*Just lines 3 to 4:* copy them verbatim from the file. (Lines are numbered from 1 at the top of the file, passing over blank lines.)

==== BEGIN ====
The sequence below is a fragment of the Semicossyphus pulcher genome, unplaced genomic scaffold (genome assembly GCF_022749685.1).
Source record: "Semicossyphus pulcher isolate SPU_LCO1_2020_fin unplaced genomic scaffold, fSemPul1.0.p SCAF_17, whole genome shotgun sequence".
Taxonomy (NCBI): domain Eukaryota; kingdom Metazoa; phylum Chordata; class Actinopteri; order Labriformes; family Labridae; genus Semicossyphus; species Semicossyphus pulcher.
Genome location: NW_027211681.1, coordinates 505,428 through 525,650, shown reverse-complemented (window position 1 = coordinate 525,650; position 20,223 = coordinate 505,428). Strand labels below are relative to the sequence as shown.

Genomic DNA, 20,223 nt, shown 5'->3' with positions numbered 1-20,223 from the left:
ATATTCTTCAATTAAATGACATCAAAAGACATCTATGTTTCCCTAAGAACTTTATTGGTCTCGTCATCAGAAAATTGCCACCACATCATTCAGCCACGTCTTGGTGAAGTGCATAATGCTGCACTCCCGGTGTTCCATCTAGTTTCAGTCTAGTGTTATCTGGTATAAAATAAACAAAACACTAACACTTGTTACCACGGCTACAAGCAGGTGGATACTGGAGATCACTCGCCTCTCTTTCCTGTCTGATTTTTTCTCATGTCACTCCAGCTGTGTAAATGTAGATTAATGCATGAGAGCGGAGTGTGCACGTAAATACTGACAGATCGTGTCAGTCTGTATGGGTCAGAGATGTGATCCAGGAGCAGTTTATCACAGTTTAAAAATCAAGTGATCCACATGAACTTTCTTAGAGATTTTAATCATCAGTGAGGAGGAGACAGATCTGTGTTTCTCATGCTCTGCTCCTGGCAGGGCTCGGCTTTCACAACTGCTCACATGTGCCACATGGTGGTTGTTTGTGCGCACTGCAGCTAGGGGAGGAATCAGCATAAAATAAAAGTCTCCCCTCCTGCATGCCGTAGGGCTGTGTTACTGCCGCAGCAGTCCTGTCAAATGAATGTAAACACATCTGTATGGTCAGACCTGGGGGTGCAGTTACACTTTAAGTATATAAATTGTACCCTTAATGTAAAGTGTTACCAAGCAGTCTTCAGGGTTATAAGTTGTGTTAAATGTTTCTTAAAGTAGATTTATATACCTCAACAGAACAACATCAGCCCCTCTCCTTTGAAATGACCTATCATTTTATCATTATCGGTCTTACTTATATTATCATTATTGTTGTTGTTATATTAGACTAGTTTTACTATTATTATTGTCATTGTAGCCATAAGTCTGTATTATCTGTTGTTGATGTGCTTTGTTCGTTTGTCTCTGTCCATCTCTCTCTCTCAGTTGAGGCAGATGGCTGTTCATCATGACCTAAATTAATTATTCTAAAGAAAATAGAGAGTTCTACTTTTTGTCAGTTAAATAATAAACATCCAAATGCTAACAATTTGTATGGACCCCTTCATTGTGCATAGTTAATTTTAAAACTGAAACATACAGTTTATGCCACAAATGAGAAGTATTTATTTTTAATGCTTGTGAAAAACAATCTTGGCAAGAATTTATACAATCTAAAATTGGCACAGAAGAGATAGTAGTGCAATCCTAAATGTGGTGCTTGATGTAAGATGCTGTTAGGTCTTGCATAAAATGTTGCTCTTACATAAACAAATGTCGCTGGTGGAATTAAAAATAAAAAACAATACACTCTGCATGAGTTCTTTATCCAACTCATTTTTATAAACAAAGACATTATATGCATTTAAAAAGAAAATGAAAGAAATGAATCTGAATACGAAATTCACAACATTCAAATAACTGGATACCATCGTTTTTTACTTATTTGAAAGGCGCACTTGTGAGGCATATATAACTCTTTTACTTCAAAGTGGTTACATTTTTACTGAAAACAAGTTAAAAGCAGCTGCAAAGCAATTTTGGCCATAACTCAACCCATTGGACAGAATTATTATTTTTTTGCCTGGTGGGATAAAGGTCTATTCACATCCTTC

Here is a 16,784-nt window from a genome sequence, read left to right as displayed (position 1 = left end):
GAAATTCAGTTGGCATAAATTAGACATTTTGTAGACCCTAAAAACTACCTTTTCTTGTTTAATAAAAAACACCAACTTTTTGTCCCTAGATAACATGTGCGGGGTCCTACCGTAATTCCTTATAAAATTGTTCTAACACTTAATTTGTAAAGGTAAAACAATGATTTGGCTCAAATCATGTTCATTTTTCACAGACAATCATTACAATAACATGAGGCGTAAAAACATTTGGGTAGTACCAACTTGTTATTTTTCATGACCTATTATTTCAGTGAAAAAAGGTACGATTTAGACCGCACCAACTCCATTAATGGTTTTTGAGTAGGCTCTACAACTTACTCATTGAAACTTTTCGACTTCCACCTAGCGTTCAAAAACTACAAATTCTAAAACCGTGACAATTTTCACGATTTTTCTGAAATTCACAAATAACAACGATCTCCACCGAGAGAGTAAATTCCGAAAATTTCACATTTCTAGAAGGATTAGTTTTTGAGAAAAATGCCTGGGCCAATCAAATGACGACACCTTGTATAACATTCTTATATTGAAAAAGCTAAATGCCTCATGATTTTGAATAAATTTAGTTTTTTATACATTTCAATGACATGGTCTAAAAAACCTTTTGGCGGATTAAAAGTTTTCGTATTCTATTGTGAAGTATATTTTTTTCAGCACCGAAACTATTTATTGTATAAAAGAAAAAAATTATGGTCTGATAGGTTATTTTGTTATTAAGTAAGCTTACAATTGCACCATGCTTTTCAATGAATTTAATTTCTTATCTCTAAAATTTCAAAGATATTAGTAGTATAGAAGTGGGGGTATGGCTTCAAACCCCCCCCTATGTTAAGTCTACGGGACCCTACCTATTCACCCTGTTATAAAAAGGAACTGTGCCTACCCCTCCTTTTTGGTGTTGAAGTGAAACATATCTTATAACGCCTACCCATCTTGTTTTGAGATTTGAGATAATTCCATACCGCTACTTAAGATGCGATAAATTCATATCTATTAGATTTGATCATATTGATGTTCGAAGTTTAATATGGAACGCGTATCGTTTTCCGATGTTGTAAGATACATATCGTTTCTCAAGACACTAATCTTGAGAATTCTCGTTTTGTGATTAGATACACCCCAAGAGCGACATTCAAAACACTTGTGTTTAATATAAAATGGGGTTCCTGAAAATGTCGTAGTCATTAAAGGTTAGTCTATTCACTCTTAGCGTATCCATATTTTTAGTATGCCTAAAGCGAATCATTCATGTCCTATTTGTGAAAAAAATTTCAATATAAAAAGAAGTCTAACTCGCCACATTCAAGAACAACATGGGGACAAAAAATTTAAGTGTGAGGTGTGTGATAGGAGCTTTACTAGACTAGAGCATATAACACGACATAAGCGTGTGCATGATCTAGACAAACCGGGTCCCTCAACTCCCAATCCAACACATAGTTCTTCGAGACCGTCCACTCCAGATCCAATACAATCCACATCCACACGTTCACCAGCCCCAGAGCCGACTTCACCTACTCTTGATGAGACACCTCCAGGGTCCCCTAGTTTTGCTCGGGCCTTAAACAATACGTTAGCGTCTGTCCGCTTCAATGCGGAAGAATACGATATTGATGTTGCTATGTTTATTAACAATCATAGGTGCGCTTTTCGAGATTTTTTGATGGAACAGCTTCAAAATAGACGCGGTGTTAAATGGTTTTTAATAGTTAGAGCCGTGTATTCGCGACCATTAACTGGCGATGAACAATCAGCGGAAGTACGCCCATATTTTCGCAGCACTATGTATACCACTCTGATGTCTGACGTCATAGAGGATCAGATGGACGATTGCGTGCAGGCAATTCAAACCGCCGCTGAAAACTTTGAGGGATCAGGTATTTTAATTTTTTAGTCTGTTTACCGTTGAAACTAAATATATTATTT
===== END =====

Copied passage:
Taxonomy (NCBI): domain Eukaryota; kingdom Metazoa; phylum Chordata; class Actinopteri; order Labriformes; family Labridae; genus Semicossyphus; species Semicossyphus pulcher.
Genome location: NW_027211681.1, coordinates 505,428 through 525,650, shown reverse-complemented (window position 1 = coordinate 525,650; position 20,223 = coordinate 505,428). Strand labels below are relative to the sequence as shown.